- Pohle J, Langrock R, van Beest FM, Schmidt NM. Selecting the number of states in hidden Markov models: pragmatic solutions illustrated using animal movement. J Agric Biol Environ Stat 2017 Jun 5;22(3):270-293. [CrossRef]
- Teo AR, Lerrigo R, Rogers MAM. The role of social isolation in social anxiety disorder: a systematic review and meta-analysis. J Anxiety Disord 2013 May;27(4):353-364. [CrossRef] [Medline]
- Trevor H, Robert T, Jerome F. The Elements of Statistical Learning: Data Mining, Inference, and Prediction. New York, New York: Springer-Verlag; Apr 21, 2017.
- Scott L, Su-In L. A unified approach to interpreting model predictions. arXiv. Preprint posted online on Nov 22, 2017 2021 [FREE Full text]
- Chen FS, Kumsta R, von Dawans B, Monakhov M, Ebstein RP, Heinrichs M. Common oxytocin receptor gene (OXTR) polymorphism and social support interact to reduce stress in humans. Proc Natl Acad Sci U S A 2011 Dec 13;108(50):19937-19942 [FREE Full text] [CrossRef] [Medline]
- Brooks SK, Webster RK, Smith LE, Woodland L, Wessely S, Greenberg N, et al. The psychological impact of quarantine and how to reduce it: rapid review of the evidence. Lancet 2020 Mar 14;395(10227):912-920. [CrossRef] [Medline]
- Uchino BN. Social support and health: a review of physiological processes potentially underlying links to disease outcomes. J Behav Med 2006 Aug;29(4):377-387 [FREE Full text] [CrossRef] [Medline]
- Lin S, Faust L, Robles-Granda P, Kajdanowicz T, Chawla NV. Social network structure is predictive of health and wellness. PLoS One 2019;14(6):e0217264 [FREE Full text] [CrossRef] [Medline]
- Blackman D, Falkner AL. Balancing anxiety and social desire. Nat Neurosci 2021 Apr;24(4):453-454. [CrossRef] [Medline]
- Benke C, Autenrieth LK, Asselmann E, Pané-Farré CA. Lockdown, quarantine measures, and social distancing: associations with depression, anxiety and distress at the beginning of the COVID-19 pandemic among adults from Germany. Psychiatry Res 2020 Nov;293:113462 [FREE Full text] [CrossRef] [Medline]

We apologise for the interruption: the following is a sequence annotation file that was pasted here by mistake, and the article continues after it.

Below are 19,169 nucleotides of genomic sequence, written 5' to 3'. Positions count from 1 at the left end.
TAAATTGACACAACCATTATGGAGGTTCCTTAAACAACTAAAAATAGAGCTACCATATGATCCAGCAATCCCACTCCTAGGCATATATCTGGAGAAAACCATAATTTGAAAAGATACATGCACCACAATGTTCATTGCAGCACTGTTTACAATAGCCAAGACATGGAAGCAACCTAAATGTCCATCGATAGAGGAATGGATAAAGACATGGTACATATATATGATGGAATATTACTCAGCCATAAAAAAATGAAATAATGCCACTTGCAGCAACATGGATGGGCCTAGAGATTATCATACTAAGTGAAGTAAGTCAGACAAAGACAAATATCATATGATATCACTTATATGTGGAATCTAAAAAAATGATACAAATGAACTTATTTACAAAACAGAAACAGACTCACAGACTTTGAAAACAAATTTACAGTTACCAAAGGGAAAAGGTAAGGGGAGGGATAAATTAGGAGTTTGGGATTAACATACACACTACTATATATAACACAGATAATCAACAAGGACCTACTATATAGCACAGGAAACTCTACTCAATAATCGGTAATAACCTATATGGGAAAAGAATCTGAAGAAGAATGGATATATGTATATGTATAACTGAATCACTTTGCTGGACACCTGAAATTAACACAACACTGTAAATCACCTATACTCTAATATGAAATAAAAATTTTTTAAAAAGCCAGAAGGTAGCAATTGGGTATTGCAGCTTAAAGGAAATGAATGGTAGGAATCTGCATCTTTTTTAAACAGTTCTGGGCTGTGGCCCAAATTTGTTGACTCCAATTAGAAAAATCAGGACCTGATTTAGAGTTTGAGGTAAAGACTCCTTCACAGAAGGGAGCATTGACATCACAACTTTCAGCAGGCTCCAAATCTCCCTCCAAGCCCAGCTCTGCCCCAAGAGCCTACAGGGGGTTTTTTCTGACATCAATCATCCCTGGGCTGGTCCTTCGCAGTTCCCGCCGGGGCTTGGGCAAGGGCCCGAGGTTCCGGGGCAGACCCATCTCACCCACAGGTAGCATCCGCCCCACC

- Wathelet M, Duhem S, Vaiva G, Baubet T, Habran E, Veerapa E, et al. Factors associated with mental health disorders among university students in france confined during the COVID-19 pandemic. JAMA Netw Open 2020 Oct 01;3(10):e2025591 [FREE Full text] [CrossRef] [Medline]
- Orben A, Przybylski AK. The association between adolescent well-being and digital technology use. Nat Hum Behav 2019 Feb 14;3(2):173-182. [CrossRef] [Medline]
- Zhao X, Fan J, Basnyat I, Hu B. Online health information seeking using "#COVID-19 patient seeking help" on Weibo in Wuhan, China: Descriptive Study. J Med Internet Res 2020 Oct 15;22(10):e22910 [FREE Full text] [CrossRef] [Medline]
- Yoo W, Choi D, Park K. The effects of SNS communication: how expressing and receiving information predict MERS-preventive behavioral intentions in South Korea. Comput Human Behav 2016 Sep;62:34-43 [FREE Full text] [CrossRef] [Medline]
- Andrejevic M. Public service media utilities: rethinking search engines and social networking as public goods. Media Int Aus 2013 Feb 01;146(1):123-132. [CrossRef]
- MERS for one month: SNS's mention declines. SBS News. 2015 Jun 19. URL: https://news.sbs.co.kr/news/endPage.do?news_id=N1003033638 [accessed 2021-08-03]
- Ahmed W, Vidal-Alaball J, Downing J, López Seguí F. COVID-19 and the 5G conspiracy theory: social network analysis of Twitter data. J Med Internet Res 2020 May 06;22(5):e19458 [FREE Full text] [CrossRef] [Medline]
- Guntuku SC, Klinger EV, McCalpin HJ, Ungar LH, Asch DA, Merchant RM. Social media language of healthcare super-utilizers. NPJ Digit Med 2021 Mar 25;4(1):55 [FREE Full text] [CrossRef] [Medline]
- Onnela J. Opportunities and challenges in the collection and analysis of digital phenotyping data. Neuropsychopharmacology 2021 Jan;46(1):45-54. [CrossRef] [Medline]
- Pierce M, McManus S, Jessop C, John A, Hotopf M, Ford T, et al. Says who? the significance of sampling in mental health surveys during COVID-19. Lancet Psychiatry 2020 Jul;7(7):567-568 [FREE Full text] [CrossRef] [Medline]
- H Birk R, Samuel G. Can digital data diagnose mental health problems? a sociological exploration of 'digital phenotyping'. Sociol Health Illn 2020 Nov;42(8):1873-1887. [CrossRef] [Medline]
- Latha K, Meena KS, Pravitha MR, Dasgupta M, Chaturvedi SK. Effective use of social media platforms for promotion of mental health awareness. J Educ Health Promot 2020;9:124 [FREE Full text] [CrossRef] [Medline]
|AUROC: area under the receiver operating characteristics curve|
|GAD-7: Generalized Anxiety Disorder scale|
|HMM: hidden Markov model|
|SHAP: Shapley additive explanation|
Edited by J Torous; submitted 03.06.21; peer-reviewed by J Yu, Y Li, I Shubina; comments to author 01.07.21; revised version received 22.07.21; accepted 29.07.21; published 15.09.21Copyright
©Jihan Ryu, Emese Sükei, Agnes Norbury, Shelley H Liu, Juan José Campaña-Montes, Enrique Baca-Garcia, Antonio Artés, M Mercedes Perez-Rodriguez. Originally published in JMIR Mental Health (https://mental.jmir.org), 15.09.2021.
This is an open-access article distributed under the terms of the Creative Commons Attribution License (https://creativecommons.org/licenses/by/4.0/), which permits unrestricted use, distribution, and reproduction in any medium, provided the original work, first published in JMIR Mental Health, is properly cited. The complete bibliographic information, a link to the original publication on https://mental.jmir.org/, as well as this copyright and license information must be included.